by Colton Campbell
The holiday shopping season is in full swing, and students from the University of West Georgia this semester received firsthand experience in bringing a product to a store shelf before Black Friday.
Students recently partnered with ReThread to pitch new products.
Thanks to a unique partnership with Carrollton-based ReThread Thrift Store, students in Simone Lee’s retail management class in the Richards College of Business researched fair-trade consumer products, developed actionable implementation plans for their chosen product, and presented the product in a pitch to store’s owner.
ReThread is the retail operation that supports DriButts, a nonprofit founded by Michael Wahl that provides reusable DriButts diapers to families in need in developing countries.
The project – which ran from the beginning of the semester through October – was the brainchild of both Wahl and Lee, who was looking to “change things up a bit” in the class.
“Writing a comprehensive paper is a fantastic tool once you understand a concept, but to actually do something that has an impact on someone’s life is even more valuable,” Lee said. “Our students were challenged with really getting into the nitty-gritty of how companies get products in their stores. I hope what they’ve learned about business – and about themselves – will be something that resonates with them for many years to come past graduation.”
Lee and Wahl met by happenstance when Lee visited ReThread and struck up a conversation with Wahl, who happened to be manning the cash register that day.
“I knew I needed to get him into my class because I felt like students needed to hear his story,” Lee said. “So when he told me he was going to open up the Do Good Marketplace in his store, I wanted to know how we could plug in.”
Two weeks before the fall 2019 semester was scheduled to begin, Lee retooled the syllabus for her retail management class from the ground up.
“Something I love to do with my classes is bringing in speakers from the business world who can share their insight and their perspective on the concepts we’re learning in class,” Lee said. “I’ve had [Wahl] speak to my classes for the past year or so, and together we formulated this idea that would give the students life experience that they couldn’t get from a textbook.”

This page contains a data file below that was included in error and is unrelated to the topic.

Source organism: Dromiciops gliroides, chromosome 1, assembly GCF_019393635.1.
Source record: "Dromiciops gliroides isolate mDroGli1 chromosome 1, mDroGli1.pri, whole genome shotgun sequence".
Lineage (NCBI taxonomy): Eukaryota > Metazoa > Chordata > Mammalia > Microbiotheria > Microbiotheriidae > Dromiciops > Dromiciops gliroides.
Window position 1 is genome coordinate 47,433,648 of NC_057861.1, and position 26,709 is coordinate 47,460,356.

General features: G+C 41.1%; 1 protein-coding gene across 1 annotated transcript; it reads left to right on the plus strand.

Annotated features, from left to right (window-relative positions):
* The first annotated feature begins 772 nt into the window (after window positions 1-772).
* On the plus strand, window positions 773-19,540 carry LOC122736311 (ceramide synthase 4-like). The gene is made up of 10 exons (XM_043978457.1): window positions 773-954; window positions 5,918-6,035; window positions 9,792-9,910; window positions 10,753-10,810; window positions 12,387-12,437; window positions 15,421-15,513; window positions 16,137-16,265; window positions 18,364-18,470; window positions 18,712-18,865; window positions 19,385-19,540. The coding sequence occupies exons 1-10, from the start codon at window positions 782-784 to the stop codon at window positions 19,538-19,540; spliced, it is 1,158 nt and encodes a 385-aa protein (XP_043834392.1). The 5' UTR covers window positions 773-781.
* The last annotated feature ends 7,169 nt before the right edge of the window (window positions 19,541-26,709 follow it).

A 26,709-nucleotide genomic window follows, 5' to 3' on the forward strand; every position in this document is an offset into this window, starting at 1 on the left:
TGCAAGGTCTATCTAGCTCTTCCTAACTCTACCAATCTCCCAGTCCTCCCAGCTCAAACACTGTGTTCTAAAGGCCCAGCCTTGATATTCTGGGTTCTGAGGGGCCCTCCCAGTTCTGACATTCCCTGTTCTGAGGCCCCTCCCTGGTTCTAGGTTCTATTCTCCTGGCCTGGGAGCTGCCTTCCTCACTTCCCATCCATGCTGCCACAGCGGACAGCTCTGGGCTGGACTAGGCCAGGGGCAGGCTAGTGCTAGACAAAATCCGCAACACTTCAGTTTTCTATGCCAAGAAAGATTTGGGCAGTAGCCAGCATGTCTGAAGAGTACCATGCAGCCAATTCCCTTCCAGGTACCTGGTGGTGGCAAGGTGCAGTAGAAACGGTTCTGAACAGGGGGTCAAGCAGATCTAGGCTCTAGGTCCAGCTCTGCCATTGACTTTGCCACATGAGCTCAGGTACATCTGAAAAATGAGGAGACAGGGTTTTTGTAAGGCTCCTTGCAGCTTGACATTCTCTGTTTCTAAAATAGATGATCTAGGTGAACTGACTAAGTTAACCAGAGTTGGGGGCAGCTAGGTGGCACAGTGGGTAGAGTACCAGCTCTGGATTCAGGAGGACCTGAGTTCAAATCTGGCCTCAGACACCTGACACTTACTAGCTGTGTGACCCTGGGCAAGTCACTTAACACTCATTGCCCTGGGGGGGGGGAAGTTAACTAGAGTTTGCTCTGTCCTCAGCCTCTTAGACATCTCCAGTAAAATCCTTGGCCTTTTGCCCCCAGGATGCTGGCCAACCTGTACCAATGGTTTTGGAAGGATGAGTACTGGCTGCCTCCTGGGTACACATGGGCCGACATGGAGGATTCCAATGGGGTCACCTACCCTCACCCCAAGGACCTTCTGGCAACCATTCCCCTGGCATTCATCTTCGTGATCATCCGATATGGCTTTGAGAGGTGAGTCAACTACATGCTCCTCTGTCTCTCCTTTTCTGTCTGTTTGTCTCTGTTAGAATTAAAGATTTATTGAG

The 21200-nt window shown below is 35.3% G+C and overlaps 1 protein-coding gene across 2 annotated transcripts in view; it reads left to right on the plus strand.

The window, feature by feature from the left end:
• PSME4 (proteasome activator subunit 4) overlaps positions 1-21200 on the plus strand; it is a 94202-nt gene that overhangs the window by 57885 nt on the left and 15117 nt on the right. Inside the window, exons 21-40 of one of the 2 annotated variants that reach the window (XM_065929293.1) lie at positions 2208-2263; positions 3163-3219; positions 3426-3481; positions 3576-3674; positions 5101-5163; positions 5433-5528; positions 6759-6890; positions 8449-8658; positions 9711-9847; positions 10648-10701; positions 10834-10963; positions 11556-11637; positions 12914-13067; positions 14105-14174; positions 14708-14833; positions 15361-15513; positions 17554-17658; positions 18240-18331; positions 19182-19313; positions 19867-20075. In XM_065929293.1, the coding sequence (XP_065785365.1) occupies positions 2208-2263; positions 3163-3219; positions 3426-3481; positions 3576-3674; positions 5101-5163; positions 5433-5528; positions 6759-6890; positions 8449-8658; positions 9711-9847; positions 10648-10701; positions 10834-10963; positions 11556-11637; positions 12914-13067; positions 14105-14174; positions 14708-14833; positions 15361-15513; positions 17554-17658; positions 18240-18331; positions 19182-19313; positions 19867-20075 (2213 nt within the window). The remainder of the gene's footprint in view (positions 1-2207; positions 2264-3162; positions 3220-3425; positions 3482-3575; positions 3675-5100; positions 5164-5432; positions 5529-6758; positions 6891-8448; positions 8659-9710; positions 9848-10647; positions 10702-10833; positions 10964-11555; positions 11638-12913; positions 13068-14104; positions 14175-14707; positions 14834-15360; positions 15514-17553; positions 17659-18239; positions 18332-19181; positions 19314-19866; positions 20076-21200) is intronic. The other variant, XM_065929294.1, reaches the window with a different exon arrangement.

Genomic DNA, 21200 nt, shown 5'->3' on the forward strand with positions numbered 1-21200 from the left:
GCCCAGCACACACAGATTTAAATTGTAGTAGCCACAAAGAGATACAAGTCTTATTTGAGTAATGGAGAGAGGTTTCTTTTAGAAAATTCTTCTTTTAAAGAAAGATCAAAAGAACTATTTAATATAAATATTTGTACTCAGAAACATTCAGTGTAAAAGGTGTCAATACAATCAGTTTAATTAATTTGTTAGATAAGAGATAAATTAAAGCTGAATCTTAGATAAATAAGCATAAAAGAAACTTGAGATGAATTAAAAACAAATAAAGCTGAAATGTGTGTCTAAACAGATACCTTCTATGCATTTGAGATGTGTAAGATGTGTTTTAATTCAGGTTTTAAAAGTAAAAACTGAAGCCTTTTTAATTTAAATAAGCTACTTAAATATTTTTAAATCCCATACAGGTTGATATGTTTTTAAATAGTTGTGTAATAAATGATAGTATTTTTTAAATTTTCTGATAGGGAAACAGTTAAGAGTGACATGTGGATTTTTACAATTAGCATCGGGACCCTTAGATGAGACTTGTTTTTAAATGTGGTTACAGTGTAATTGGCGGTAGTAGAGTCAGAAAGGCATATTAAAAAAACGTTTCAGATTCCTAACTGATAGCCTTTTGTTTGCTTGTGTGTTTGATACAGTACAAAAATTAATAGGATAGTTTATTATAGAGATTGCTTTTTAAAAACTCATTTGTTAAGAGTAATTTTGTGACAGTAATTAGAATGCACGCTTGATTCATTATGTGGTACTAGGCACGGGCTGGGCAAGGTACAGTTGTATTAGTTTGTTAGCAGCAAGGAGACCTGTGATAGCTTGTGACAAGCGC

So, Lee rearranged the course content, moving the project up to the beginning of the semester so the chosen product could be on ReThread’s shelves before the beginning of the shopping season.
The class’ two-dozen undergraduate students were divided into several groups and charged with identifying a product that would fit well in Wahl’s Do Good Marketplace, a corner of the store he opened in September that features fair-trade products.
From there, students were asked to develop a 30-second elevator pitch and a five-minute explanation of why their chosen product would be the best fit for the Do Good Marketplace, with Wahl asking questions about the economic viability of each product.
“One of my biggest criteria when I was deciding which product would be chosen to go on our shelf was the ‘wow factor,’ or the story that went along with the product they were showcasing,” Wahl said. “I have made a commitment to know the hearts of the people I’m trying to help, and for us, it’s so much bigger than just selling a product. It’s about how we can really change people’s lives.”